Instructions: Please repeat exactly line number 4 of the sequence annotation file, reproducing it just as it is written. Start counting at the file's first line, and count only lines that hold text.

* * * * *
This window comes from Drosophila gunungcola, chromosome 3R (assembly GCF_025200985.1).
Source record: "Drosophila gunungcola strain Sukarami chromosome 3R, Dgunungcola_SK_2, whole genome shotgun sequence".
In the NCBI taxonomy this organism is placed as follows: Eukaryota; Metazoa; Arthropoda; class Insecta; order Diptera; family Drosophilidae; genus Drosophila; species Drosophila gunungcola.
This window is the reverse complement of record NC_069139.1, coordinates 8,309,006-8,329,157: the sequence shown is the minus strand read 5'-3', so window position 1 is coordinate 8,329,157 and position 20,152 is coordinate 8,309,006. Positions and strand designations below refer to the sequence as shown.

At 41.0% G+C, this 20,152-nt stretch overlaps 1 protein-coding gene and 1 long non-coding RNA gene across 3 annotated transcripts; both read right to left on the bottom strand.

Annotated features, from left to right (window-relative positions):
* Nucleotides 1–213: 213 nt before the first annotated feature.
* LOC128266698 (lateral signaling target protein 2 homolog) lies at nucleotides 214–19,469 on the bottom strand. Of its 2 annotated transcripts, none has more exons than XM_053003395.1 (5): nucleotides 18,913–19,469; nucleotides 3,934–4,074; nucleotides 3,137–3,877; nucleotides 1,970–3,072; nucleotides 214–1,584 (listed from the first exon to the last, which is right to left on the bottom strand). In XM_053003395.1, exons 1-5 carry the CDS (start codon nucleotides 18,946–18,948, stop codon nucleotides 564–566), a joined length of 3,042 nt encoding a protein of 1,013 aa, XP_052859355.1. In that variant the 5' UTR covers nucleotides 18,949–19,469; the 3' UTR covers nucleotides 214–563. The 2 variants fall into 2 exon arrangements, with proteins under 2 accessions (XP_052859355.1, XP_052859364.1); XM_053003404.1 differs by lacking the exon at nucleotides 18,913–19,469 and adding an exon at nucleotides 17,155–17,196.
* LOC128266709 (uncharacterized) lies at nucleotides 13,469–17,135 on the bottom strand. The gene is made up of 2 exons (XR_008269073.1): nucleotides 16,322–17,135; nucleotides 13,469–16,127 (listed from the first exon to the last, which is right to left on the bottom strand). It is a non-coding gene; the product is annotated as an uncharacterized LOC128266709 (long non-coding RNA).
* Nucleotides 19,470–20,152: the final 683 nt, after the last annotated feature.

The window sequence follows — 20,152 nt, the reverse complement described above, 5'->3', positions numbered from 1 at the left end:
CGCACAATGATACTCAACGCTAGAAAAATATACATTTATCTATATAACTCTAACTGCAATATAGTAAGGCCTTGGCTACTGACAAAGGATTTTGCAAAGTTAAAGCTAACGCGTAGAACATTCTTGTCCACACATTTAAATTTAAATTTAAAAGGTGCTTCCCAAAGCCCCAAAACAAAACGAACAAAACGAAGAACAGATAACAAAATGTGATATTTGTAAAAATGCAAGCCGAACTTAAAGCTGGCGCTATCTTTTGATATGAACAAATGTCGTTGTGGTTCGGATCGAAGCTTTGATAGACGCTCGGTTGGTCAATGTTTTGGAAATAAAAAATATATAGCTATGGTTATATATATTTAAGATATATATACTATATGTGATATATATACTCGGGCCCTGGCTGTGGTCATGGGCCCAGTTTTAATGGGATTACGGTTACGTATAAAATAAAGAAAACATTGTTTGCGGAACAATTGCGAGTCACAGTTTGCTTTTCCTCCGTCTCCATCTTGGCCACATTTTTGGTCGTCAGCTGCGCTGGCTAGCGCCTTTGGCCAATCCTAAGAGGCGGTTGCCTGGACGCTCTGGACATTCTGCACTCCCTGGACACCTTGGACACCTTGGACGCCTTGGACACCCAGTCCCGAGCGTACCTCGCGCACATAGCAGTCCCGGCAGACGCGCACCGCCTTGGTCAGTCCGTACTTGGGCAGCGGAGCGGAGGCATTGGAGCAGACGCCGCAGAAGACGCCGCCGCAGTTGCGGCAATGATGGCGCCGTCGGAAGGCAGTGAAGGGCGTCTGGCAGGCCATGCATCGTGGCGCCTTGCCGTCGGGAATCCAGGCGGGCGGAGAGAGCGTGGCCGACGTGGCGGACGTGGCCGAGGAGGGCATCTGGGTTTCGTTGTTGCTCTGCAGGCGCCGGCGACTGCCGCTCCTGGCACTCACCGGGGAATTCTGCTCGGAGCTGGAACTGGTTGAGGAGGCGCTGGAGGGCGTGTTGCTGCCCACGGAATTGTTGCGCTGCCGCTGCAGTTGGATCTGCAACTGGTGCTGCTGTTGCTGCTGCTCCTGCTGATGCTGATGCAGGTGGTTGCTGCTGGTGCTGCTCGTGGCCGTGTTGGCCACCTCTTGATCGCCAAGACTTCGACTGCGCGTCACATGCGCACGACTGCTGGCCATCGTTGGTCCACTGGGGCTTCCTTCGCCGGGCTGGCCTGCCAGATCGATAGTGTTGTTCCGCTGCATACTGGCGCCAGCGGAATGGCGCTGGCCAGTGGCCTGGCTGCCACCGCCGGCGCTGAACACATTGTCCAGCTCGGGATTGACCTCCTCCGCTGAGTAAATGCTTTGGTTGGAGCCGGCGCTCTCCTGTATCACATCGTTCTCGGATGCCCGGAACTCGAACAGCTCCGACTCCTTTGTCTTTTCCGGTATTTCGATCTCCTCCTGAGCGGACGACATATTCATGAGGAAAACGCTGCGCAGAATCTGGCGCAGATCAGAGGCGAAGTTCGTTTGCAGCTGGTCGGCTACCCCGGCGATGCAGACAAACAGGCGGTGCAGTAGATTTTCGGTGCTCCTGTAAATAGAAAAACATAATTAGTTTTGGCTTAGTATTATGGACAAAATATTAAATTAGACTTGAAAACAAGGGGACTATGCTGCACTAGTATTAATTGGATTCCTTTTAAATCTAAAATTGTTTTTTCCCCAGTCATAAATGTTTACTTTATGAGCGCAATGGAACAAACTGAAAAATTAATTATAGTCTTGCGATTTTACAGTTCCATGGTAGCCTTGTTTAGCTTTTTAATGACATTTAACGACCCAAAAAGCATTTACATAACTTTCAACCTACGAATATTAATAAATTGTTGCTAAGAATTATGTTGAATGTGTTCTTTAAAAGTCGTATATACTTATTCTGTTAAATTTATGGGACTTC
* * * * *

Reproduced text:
This window is the reverse complement of record NC_069139.1, coordinates 8,309,006-8,329,157: the sequence shown is the minus strand read 5'-3', so window position 1 is coordinate 8,329,157 and position 20,152 is coordinate 8,309,006. Positions and strand designations below refer to the sequence as shown.